Don t you just hate those days when you re walking down the street just minding your own business and then suddenly poof you re in another time completely That s how Joseph Schwartz s day starts, and itor less goes downhill from there Before too long he s volunteered for a scientific experiment because everyone assumes he s mentally damaged due to nobody being able to understand a word he s saying, and vice versa, thanks to a several thousand year language gap and that, hey, it can t Don t you just hate those days when you re walking down the street just minding your own business and then suddenly poof you re in another time completely That s how Joseph Schwartz s day starts, and itor less goes downhill from there Before too long he s volunteered for a scientific experiment because everyone assumes he s mentally damaged due to nobody being able to understand a word he s saying, and vice versa, thanks to a several thousand year language gap and that, hey, it can t make him any worse So what if all the animals we ve tried it on so far have died This time s the charm Besides, it s not like he ll be able to complain to anyone And that s all before the plot really begins to start.The Empire novels are kind of the misbegotten children of the Asimov stable of SF novels Not only were they early works this is apparently his first real novel, unlike stuff like Foundation and I, Robot, which were collections of linked short stories but they don t have the thematic weight that the other series have, basically winding up being those stories that were set between the Robot and Foundation years, and even that was kind of determined after the fact There don t seem to be continuing characters and are essentially a trilogy in all but name.But even here Asimov clearly has something going for him His idea of the future is topsyturvy in parts, with Earth being radioactive and an extremely minor player in galactic affairs Everyone is ruled by a massive empire now and no one believes that they all came from Earth, except for some archeologists The plot of the novel sneaks up on you, where you think it s going to mostly be able Schwartz and his acclimation into future society, but he hardly even gets a chance to become used to his surroundings before people start chasing him in the name of science, until he gets the ability to fight back His injection into sideways politics, a bystander who manages to upend the scene, isn t what you normally saw in Golden Age SF of the time, generally your protagonist was a go getter space hero character, where nobody here falls into that category It gives a weird everyman perspective to events, which only makes it seem stranger because everything is new for us, but with all the rapid changes even the characters don t seem to know which end is up.It makes for fun reading when it gets going, which like most Asimov books it takes a bit to really kick into gear Still, even at this point in time he had some of his old tricks, his allergy to anything resembling action is already apparent, with the ending coming along as people walking in from offscreen mopping their brows and going Whew, that was tough I almost didn t think we d make it through It s the collision of ideas that sparks the mind here, as everyone tries to imagine the future in their own way, and coming to a type of happy medium doesn t seem to be an option He makes you care, even though the stakes aren t anything we can really relate to and our one viewpoint character is absent for good chunks of a fairly short novel to begin with.For amusement purposes, it s also interesting to see a future that doesn t seem to involve computers or the Internet or famously, robots, which would get him into a pickle later when he tried to link the series but there s a reason why SF never attempted to predict the future But Asimov started out strong and while he s not in his prime here, he clearly has a taken on the genre that s groundbreaking in its own way, even if itsa quiet revolution than anything else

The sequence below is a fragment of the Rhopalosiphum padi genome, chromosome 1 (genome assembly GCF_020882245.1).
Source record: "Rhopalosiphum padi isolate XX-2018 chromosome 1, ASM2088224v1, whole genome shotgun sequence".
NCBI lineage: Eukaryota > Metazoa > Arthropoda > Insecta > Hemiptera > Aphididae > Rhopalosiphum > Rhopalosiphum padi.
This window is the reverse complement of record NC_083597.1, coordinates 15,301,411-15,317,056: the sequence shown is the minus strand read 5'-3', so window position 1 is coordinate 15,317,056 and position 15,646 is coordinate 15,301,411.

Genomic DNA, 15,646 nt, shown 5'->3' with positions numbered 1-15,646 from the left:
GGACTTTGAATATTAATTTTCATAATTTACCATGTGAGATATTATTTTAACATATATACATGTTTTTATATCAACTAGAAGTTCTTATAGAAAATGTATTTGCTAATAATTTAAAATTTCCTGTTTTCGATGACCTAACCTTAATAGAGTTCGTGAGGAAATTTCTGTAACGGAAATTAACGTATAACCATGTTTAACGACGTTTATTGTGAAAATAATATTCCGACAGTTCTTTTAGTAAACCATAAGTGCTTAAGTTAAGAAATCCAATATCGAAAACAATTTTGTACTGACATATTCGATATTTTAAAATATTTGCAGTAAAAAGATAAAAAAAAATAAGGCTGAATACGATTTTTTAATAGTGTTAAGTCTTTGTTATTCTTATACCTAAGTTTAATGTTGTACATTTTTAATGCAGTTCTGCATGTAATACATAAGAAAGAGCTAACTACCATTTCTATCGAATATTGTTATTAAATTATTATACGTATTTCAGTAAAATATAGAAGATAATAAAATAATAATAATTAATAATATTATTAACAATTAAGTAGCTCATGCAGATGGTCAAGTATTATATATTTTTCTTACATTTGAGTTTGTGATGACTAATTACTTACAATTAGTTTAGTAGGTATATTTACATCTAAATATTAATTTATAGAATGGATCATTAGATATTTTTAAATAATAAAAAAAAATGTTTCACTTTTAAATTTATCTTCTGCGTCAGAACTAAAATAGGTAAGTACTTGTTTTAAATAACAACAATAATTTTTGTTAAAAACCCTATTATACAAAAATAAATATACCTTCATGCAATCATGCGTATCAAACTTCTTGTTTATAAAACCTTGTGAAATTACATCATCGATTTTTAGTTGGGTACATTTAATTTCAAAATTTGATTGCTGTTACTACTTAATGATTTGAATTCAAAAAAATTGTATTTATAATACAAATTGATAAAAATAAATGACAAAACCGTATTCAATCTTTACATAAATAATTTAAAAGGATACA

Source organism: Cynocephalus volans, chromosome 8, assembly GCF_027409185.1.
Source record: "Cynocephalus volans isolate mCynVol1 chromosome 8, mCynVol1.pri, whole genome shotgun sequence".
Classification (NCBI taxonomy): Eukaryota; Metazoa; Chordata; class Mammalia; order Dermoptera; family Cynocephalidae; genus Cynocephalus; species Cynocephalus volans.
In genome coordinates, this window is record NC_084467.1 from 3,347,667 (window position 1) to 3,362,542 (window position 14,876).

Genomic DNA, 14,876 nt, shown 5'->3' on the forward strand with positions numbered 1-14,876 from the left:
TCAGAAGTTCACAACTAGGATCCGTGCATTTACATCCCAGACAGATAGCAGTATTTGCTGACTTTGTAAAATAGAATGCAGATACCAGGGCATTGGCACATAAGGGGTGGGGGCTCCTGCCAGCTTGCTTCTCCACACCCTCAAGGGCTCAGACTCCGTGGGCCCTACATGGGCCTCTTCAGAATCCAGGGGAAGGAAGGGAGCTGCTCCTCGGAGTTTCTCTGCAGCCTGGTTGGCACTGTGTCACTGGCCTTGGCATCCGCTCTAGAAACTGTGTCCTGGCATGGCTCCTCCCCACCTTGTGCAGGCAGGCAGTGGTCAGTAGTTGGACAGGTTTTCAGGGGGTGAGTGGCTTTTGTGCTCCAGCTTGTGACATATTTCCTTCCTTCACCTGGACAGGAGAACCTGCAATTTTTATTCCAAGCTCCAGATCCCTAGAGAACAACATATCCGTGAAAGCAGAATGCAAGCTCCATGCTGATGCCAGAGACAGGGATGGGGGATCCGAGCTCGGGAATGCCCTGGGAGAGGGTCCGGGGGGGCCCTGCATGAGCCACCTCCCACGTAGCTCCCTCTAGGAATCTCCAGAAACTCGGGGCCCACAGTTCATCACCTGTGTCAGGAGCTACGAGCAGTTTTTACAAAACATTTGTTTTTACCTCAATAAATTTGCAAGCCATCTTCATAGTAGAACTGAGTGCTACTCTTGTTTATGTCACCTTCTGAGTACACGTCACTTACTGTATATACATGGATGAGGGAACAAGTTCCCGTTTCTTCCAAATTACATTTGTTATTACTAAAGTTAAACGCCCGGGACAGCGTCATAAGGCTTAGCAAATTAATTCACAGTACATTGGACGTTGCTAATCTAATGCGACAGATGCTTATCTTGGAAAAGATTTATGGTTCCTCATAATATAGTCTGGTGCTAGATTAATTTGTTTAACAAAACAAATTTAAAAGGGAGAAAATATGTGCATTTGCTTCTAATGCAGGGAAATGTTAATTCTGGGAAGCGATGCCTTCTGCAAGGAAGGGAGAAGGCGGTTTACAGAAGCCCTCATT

7. Davyne DeSye Davyne DeSye says: